• Why not publish the top 20 fx consumers? Maybe, we should enact Caricom level reporting via a via for fx consumption by multi-regionals like Pricesmart and Unicomer/Courts, Massy, etc?? Fundamental changes are required, whether we like them or not..

  12. Disappointing to read still another article long on criticism but short on solutions. The solutions enumerated and proposed by the government here are indeed inadequate but we all know what the problem is. We don’t need to be told yet another time.

    Perhaps the idea of venture capital needs to be expanded. Perhaps investments in renewable energy and non mineral exports can be targeted. But we don’t need more fault finding. We need solutions. This is getting old.

    • I didn’t see it that way to be honest. Sometimes finding flaws–constructive criticism–is the first step in determining what needs fixing.
      I can’t see author as being repetitive when they do things like urge the government to protect and encourage local food industry or point out why the online tax is not the answer to our forex issues.

    • I think these flaws have been covered exhaustively and repeatedly. We have already determined what needs fixing. We have been having that conversation for quite a long time already.

      Every time I say that this has already been well established and is repetitive people say the same thing. I’m going to have to start saving these articles (which probably come out once every few weeks) as citations.

      Anyway, I’d like to see people with public media profiles do more than just criticism and start proposing solutions. I am starting to think that is the chronic disease of the Trinidadian soul. Criticizing to look smart, while offering no solutions.

    • I didn’t think there were no solutions though. That’s the beauty of it. Even if it might be a simplification, I thought the answers were largely self-evident.
      But I wouldn’t assume that because something was said before means it sticks and everyone remembers.
      Believe me, I saw after the DoJ move on Jack Warner that an investigative reporter quoted liberally from pieces I did years ago. And she got an award for it.
      Quite clearly, people need a refresher from time to time.

    • You think people need a refresher but believe in “self evident” solutions? Haha.

      I didn’t see anything I would term a solution. Although when I read one of these “criticism” articles my hackles tend to go up. Like I said I’m pretty fed up of it. Maybe I read it too harshly. I’m always tempted to ask the person “Why don’t you stop complaining and do something about it?”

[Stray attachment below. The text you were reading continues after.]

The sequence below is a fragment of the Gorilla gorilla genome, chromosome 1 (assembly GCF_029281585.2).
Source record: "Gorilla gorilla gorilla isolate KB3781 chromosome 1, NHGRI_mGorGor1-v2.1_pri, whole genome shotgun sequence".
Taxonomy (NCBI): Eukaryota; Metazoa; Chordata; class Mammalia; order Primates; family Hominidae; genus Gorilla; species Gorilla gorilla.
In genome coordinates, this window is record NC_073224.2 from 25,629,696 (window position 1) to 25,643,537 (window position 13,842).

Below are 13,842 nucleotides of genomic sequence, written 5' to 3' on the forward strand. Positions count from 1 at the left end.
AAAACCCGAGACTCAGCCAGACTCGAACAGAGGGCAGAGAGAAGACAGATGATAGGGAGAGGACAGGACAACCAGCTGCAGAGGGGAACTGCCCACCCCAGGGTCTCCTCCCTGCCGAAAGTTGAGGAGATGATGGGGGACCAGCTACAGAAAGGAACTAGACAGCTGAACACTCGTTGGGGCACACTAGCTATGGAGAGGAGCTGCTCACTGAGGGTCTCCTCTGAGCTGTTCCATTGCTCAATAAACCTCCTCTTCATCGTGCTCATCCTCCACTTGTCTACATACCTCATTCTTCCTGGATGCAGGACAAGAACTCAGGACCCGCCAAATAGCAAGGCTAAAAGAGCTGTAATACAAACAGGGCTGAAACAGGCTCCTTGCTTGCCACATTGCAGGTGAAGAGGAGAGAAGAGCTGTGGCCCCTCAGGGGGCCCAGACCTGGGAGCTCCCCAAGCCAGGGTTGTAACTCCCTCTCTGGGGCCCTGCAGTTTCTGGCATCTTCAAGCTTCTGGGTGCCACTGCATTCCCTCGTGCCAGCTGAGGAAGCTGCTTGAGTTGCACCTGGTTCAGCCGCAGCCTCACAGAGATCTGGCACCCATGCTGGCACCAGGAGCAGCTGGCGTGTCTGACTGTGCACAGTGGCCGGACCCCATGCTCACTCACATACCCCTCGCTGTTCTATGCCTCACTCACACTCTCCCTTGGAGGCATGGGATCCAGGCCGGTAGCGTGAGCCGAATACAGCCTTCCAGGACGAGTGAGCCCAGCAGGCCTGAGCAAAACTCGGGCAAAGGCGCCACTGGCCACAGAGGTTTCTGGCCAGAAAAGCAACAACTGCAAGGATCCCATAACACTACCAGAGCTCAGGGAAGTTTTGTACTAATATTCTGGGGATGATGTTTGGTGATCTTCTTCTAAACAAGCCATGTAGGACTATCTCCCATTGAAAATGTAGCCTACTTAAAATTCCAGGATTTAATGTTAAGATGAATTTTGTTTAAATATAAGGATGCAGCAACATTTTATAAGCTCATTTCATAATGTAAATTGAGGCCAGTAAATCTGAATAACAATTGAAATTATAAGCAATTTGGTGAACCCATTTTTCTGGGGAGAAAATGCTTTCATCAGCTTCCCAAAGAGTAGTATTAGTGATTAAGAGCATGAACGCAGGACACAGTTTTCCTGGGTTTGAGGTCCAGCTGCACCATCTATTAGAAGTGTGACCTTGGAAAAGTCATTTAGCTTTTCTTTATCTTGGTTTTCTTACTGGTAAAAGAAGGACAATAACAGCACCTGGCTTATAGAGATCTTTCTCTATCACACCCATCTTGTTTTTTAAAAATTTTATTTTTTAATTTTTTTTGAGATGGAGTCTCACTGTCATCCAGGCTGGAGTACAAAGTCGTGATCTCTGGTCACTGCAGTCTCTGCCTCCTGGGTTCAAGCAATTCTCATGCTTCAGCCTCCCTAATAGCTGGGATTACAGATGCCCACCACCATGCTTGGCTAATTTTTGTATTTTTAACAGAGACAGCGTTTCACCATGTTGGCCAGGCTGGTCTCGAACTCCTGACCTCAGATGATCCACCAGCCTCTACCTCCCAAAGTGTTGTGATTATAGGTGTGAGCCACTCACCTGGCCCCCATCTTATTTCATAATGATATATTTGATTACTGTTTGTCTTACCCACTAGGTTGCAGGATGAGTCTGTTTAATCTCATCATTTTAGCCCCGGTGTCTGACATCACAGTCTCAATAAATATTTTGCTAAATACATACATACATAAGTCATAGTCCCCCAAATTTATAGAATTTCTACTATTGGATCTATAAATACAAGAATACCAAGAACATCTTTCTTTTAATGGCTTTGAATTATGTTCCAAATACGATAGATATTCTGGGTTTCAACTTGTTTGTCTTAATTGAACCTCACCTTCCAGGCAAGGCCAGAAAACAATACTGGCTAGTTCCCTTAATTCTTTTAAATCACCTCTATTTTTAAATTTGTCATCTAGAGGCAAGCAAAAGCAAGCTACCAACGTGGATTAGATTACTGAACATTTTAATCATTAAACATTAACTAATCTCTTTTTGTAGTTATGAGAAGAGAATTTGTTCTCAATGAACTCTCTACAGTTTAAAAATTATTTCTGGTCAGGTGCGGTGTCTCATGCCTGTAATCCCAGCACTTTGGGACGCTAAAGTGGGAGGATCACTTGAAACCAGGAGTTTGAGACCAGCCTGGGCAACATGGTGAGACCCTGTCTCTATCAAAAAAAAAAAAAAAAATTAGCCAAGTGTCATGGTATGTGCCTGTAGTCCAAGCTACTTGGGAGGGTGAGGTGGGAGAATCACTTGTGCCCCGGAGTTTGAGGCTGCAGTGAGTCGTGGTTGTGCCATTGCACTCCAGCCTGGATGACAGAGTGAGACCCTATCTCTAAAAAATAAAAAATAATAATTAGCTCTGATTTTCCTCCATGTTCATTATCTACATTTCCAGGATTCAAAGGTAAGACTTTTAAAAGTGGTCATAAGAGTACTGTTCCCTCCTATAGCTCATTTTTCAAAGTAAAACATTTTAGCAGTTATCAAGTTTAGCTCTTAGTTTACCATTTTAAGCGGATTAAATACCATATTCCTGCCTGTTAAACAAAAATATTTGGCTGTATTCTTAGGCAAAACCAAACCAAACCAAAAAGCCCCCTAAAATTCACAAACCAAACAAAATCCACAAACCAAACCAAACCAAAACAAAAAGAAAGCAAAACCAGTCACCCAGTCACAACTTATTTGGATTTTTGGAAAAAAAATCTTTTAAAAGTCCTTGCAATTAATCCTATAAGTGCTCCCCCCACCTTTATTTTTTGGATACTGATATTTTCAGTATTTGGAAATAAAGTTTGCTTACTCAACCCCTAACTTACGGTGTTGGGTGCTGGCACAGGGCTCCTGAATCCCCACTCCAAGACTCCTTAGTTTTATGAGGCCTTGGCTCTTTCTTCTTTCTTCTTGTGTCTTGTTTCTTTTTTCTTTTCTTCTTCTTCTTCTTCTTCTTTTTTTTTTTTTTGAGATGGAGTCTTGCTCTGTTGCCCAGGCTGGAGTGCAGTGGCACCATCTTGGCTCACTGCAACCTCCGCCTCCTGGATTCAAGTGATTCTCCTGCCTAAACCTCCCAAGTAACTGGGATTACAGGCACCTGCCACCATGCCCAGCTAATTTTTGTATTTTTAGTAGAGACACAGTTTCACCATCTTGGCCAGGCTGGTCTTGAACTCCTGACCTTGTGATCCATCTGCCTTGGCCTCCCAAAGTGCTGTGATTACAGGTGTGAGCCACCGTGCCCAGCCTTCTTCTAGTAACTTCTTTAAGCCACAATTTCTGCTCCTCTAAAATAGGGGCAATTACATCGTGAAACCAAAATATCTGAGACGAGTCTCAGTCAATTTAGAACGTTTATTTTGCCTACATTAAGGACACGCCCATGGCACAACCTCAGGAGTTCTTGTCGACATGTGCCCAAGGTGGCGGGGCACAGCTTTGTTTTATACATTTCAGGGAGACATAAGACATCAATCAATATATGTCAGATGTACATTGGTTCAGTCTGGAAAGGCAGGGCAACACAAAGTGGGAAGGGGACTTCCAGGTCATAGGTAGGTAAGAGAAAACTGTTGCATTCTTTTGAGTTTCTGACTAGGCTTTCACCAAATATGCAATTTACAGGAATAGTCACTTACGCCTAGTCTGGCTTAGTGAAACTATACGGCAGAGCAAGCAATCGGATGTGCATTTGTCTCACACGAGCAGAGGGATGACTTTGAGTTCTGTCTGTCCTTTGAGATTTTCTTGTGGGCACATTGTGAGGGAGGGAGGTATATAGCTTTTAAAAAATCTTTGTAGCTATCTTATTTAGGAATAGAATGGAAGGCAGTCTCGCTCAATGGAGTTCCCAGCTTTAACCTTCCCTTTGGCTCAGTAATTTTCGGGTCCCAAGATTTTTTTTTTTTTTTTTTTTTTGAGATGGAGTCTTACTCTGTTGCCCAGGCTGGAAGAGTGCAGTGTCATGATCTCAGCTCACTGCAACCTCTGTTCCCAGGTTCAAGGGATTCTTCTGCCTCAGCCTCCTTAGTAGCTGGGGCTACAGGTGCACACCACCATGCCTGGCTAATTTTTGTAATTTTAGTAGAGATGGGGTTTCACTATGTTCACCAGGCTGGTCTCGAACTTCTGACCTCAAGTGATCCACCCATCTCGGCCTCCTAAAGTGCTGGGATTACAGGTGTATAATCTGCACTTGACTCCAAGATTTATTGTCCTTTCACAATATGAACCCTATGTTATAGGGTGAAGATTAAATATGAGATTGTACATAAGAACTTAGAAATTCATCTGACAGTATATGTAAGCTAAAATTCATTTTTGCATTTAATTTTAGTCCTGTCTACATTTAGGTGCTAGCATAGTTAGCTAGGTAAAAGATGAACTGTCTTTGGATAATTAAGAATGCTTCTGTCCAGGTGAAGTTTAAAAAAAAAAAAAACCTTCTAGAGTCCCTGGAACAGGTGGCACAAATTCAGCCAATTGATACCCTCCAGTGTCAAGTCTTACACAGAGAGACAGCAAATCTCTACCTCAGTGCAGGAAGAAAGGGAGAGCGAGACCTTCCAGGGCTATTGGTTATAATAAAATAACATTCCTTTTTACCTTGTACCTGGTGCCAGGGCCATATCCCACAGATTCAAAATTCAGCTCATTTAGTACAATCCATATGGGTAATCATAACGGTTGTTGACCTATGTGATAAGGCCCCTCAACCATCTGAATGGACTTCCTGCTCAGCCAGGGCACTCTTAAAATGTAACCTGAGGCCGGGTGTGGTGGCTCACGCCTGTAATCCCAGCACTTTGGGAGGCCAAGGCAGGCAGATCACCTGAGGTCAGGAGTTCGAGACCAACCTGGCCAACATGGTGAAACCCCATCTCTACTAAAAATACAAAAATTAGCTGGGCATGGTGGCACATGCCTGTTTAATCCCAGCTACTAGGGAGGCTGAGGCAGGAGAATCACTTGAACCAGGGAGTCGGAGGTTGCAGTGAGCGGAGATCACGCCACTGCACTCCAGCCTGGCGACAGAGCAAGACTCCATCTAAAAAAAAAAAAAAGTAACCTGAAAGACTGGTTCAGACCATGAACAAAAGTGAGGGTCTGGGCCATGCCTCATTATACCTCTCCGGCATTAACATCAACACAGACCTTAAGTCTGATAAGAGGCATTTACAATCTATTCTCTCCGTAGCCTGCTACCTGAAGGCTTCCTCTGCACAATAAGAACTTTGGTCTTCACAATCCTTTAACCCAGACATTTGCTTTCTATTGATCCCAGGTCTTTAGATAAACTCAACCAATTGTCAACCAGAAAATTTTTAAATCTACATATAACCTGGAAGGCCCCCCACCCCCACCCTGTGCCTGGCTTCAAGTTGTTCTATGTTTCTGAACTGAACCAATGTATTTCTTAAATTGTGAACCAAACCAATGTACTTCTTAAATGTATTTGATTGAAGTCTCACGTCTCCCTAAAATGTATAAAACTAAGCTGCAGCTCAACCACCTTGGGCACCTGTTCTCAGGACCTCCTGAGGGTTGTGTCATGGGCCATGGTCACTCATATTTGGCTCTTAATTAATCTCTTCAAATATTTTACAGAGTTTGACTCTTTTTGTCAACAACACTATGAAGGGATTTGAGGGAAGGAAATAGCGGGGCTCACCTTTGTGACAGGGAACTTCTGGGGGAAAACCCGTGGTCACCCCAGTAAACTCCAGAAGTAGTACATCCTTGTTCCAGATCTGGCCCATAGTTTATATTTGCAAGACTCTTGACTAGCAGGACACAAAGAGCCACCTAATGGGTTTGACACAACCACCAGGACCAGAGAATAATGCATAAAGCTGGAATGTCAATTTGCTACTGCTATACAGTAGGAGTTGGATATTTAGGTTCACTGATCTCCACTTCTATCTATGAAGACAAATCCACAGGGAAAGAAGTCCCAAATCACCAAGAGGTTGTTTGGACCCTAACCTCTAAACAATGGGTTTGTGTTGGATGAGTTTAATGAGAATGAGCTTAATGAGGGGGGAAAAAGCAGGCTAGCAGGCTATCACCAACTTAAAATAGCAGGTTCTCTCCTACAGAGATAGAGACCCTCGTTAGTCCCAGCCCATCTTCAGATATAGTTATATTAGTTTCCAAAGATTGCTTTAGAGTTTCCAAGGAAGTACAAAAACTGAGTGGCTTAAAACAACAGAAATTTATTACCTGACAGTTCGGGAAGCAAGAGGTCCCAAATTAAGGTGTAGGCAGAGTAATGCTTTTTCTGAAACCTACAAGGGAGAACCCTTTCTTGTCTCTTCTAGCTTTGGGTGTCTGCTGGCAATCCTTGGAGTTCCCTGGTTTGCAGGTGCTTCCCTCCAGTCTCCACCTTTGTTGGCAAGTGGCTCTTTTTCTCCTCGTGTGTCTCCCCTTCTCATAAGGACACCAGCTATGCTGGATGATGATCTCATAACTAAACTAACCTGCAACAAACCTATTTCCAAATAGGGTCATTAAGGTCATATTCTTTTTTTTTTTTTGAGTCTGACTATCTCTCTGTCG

• Dan, when I said the answers were self evident I meant based on the criticism. If I tell you that you made yourself ill by not getting enough rest. Wouldn’t the answer then be self-evident?
      The author readily admitted that he is not an economist. Maybe some people would appreciate his points more than others based on their own awareness of our economic challenges.

    • He’s not saying that “you that you made yourself ill by not getting enough rest”, to use your metaphor. He’s just saying “you that you made yourself ill”.

      The moment somebody says they aren’t a (insert field of expertise here) I ask “Then why should people listen to you?” I’m not sure I understand your point about their awareness of our economic challenges.

      Anyway, I don’t dispute his points. I just wish there were more than this. Time we had people who could say something more than just finding fault in this country. Which, ironically, is what I’m doing in this conversation.

    • Well, my point is that although you might already know something doesn’t mean others cannot learn from it. So you have to consider that as well. It is not to invalidate his points at all.
      As for leading people to answers through criticism, I think the critique of GATE is one example. Because I think–despite being limited to a few paragraphs–he explained that we have an ageing population and workforce and you have to think carefully before discriminating against a large section of that workforce.
      I felt that even when he did not spell it out, the suggestions for correcting it were there. Even if unspoken. Self-evident almost.
      But that’s my opinion.

    • Fair enough. I disagree I suppose.

    • After all these years and we see the rest of the world moving on, we have to tell the govt about things like renewable energy? Get real, change the laws, make oyr state enterprises competitve. Change starts with each one of us, one step at a time.

  13. Indira sagewan ali said tge oil price was deliberately set that high vecause he probably wants to go to the HnS fund again…and the legislation says oil prices must be 10 % lower than budgeted …I add that to the reason stated in the article

  14. I listened to most of the budget presentation on the radio and, like KPB’s, my reaction was that it was little more than a cut-and-paste job. So thanks for reminding me that the MoF is NOT an economist. And thanks for doing such a good job of picking holes in what Colm presented.

    Maybe it’;s not such a bad thing to be NOT an economist – but if you are post-budget commentator, not if you are the MoF.

  15. Lemme read this tomorrow nah..doh want to go to bed vex